The year 2000 brought the addition of guitarists Robin Finck (of Nine Inch Nails) and Buckethead, and 2001 was greeted with Guns N’ Roses’ first live dates in nearly seven years, as the band (which consisted of Rose plus guitarists Finck and Buckethead, bassist Stinson, former Primus drummer Brian “Brain” Mantia, childhood friend and guitarist Paul Huge, and longtime GNR keyboardist Dizzy Reed) played a show on New Year’s Eve 2000 in Las Vegas, playing as well at the mammoth Rock in Rio festival the following month. On New Year’s Eve 2001, the band played almost the exact same set as the year before.
An appearance at MTV’s 2002 Video Music Awards helped garner interest in the new lineup, but a rusty performance from Rose and an interview where he said his new album wasn’t coming out anytime soon didn’t do much to further their cause. That summer, GNR started on their first tour in almost eight years, and they managed to fulfill all of their commitments in Europe and Asia. Sadly, they caused a violent and destructive riot in Vancouver when Rose failed to show up for the first date of their North American tour. While he was up to his old shenanigans with the retooled lineup, former Stone Temple Pilots vocalist Scott Weiland, Slash, Sorum, and McKagan formed the successful Velvet Revolver in spring 2002.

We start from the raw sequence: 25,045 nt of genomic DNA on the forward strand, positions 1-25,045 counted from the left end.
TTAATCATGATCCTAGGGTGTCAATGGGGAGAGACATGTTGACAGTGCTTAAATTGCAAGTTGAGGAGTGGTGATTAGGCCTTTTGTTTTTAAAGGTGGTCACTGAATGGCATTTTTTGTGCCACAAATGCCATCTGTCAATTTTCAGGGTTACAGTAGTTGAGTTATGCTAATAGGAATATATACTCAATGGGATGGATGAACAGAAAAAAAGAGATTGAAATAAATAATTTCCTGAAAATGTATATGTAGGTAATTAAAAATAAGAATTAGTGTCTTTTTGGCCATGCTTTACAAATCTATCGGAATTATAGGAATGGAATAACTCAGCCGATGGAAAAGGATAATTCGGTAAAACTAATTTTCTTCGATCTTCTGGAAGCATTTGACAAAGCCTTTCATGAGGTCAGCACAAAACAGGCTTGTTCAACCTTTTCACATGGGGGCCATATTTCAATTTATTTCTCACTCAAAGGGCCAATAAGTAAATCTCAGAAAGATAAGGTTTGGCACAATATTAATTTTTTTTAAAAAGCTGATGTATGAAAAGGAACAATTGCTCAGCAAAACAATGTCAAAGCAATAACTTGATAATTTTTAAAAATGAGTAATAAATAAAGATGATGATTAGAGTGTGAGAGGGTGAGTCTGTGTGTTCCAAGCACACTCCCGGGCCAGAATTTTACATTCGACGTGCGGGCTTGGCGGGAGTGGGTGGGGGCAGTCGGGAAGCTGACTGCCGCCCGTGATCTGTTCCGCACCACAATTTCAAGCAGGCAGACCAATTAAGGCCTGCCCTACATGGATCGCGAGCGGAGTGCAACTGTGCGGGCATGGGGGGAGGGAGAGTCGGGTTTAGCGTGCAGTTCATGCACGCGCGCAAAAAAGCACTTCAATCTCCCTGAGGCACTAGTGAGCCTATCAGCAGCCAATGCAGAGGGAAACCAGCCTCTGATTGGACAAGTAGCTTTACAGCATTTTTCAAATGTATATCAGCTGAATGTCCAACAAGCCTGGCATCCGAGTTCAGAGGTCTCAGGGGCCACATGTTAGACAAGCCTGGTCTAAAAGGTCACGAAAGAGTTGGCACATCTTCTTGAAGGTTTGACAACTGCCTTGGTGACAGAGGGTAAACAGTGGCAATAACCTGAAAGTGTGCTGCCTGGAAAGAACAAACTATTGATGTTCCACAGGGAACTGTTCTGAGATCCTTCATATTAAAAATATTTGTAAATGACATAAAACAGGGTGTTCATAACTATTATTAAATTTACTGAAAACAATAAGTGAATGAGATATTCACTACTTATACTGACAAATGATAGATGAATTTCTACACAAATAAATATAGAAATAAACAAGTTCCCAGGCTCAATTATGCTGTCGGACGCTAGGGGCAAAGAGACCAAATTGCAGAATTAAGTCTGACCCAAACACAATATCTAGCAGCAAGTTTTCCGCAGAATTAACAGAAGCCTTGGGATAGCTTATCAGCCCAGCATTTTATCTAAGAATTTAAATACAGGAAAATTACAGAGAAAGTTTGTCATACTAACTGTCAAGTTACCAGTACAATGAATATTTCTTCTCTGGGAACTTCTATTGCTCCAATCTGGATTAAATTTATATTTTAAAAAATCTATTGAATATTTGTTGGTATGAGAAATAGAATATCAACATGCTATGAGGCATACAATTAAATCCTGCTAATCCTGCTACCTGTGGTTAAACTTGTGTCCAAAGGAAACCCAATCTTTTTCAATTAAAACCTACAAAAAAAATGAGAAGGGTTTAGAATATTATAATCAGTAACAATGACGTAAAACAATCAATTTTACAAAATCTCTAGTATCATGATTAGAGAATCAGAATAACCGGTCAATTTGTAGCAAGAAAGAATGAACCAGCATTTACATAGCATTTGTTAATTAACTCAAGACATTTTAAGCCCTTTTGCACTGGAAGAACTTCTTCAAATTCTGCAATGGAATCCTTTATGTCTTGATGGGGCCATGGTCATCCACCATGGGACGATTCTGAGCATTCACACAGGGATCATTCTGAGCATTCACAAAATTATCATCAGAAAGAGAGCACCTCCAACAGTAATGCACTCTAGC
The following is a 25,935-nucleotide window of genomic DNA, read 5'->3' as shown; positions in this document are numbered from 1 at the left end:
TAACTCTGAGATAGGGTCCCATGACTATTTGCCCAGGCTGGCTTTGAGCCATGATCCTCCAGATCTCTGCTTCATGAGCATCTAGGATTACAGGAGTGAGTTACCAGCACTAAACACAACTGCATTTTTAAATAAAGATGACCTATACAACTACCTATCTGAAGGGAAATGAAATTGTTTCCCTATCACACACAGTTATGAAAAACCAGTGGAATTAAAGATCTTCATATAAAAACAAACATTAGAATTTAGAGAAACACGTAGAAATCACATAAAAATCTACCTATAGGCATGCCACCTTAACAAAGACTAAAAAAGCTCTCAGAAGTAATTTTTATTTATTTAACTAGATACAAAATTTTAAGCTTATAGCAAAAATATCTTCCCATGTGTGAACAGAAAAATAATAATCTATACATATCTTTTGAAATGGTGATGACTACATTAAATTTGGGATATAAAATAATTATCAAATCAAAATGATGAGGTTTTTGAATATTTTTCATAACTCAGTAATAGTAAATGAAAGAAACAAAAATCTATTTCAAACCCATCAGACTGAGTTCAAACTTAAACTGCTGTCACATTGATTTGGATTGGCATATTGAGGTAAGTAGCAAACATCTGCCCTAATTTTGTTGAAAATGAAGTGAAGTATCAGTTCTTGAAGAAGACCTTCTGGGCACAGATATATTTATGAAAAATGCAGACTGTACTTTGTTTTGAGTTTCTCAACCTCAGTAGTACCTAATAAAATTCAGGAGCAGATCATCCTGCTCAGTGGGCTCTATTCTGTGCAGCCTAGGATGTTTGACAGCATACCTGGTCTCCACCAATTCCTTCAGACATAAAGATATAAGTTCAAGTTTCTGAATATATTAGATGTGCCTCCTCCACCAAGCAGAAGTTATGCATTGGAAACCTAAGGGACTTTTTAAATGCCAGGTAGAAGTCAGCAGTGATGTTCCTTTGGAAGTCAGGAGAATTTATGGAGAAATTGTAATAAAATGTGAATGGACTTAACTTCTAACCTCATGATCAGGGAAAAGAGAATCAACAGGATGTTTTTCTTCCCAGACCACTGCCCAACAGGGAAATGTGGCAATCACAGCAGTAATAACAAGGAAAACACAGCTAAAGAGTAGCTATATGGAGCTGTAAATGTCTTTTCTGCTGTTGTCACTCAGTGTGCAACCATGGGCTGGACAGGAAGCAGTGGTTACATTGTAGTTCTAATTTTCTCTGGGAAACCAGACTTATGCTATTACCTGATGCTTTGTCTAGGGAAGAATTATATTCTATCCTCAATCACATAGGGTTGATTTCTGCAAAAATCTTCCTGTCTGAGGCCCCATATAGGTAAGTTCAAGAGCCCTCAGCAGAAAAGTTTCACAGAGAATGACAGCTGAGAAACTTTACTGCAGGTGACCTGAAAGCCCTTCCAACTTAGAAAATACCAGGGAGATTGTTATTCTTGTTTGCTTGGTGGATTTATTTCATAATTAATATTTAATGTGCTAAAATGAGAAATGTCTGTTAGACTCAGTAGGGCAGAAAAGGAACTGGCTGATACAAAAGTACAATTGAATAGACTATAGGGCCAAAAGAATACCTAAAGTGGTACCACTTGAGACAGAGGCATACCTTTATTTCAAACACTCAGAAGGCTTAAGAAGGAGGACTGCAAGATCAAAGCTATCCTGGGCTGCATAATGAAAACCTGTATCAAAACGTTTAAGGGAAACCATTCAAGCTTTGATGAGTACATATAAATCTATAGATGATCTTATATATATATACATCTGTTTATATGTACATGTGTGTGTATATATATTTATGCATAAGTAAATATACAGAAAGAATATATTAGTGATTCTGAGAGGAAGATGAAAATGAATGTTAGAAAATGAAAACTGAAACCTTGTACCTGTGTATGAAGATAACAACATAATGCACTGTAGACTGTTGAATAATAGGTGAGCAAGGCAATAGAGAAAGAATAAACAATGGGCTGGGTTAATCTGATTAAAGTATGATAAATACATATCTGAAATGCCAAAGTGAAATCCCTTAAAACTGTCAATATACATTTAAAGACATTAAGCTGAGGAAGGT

And so years passed and still no new GNR album, to the point where it became one joke too many. The album was long billed as Chinese Democracy, and occasionally session recordings would leak and make their way onto Internet file-sharing networks. A fascinating article written by Jeff Leeds for The New York Times, published in March 2005, revealed how tangled and costly the making of the album had become. According to the article, titled “The Most Expensive Album Never Released,” Rose began work on the album in 1994 and racked up production costs of at least $13 million dollars. Producers involved with the album at one time or another included Mike Clink, Youth, Sean Beavan, and even Roy Thomas Baker. (Curiously, Moby claimed to have been offered the job as well.) Marco Beltrami and Paul Buckmaster were allegedly brought in for orchestral arrangements, and there was a revolving door of guitarists. In 2006, the album seemed closer to release, as Rose began surfacing in public and even took his band on the road for some shows. The music industry’s biggest boondoggle finally bore fruit in 2008 when Axl unveiled a record that was well over a decade in the making. While Chinese Democracy received many rave reviews, and the critical response was positive overall, the record underperformed (its almost impossible) expectations, debuting at number three on the Billboard 200 when it came out in November. A worldwide tour followed.